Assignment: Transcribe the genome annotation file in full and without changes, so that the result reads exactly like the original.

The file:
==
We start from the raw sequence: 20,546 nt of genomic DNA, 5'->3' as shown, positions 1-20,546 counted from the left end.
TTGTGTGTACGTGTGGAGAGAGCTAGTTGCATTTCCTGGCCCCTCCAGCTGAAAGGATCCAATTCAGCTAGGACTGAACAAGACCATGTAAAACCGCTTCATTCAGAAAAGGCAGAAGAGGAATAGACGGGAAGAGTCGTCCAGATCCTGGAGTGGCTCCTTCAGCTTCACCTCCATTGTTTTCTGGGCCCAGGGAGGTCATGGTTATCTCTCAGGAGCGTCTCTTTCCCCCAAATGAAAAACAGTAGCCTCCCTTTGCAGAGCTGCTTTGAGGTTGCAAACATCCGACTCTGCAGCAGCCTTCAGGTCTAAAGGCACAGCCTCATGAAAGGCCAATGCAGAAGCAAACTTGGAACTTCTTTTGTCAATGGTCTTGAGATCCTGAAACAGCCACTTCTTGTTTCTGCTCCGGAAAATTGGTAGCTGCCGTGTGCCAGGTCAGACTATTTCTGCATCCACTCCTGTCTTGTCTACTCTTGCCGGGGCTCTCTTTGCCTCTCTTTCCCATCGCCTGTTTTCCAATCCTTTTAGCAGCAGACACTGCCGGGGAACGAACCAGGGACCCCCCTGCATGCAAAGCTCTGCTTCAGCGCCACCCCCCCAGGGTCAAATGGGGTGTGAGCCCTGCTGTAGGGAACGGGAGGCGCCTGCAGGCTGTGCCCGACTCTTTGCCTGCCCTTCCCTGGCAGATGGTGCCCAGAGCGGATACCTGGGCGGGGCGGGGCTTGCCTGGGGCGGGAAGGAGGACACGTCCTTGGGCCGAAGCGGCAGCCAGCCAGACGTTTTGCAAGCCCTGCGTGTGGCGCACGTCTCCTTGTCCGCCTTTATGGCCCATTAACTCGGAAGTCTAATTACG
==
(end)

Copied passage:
We start from the raw sequence: 20,546 nt of genomic DNA, 5'->3' as shown, positions 1-20,546 counted from the left end.
TTGTGTGTACGTGTGGAGAGAGCTAGTTGCATTTCCTGGCCCCTCCAGCTGAAAGGATCCAATTCAGCTAGGACTGAACAAGACCATGTAAAACCGCTTCATTCAGAAAAGGCAGAAGAGGAATAGACGGGAAGAGTCGTCCAGATCCTGGAGTGGCTCCTTCAGCTTCACCTCCATTGTTTTCTGGGCCCAGGGAGGTCATGGTTATCTCTCAGGAGCGTCTCTTTCCCCCAAATGAAAAACAGTAGCCTCCCTTTGCAGAGCTGCTTTGAGGTTGCAAACATCCGACTCTGCAGCAGCCTTCAGGTCTAAAGGCACAGCCTCATGAAAGGCCAATGCAGAAGCAAACTTGGAACTTCTTTTGTCAATGGTCTTGAGATCCTGAAACAGCCACTTCTTGTTTCTGCTCCGGAAAATTGGTAGCTGCCGTGTGCCAGGTCAGACTATTTCTGCATCCACTCCTGTCTTGTCTACTCTTGCCGGGGCTCTCTTTGCCTCTCTTTCCCATCGCCTGTTTTCCAATCCTTTTAGCAGCAGACACTGCCGGGGAACGAACCAGGGACCCCCCTGCATGCAAAGCTCTGCTTCAGCGCCACCCCCCCAGGGTCAAATGGGGTGTGAGCCCTGCTGTAGGGAACGGGAGGCGCCTGCAGGCTGTGCCCGACTCTTTGCCTGCCCTTCCCTGGCAGATGGTGCCCAGAGCGGATACCTGGGCGGGGCGGGGCTTGCCTGGGGCGGGAAGGAGGACACGTCCTTGGGCCGAAGCGGCAGCCAGCCAGACGTTTTGCAAGCCCTGCGTGTGGCGCACGTCTCCTTGTCCGCCTTTATGGCCCATTAACTCGGAAGTCTAATTACG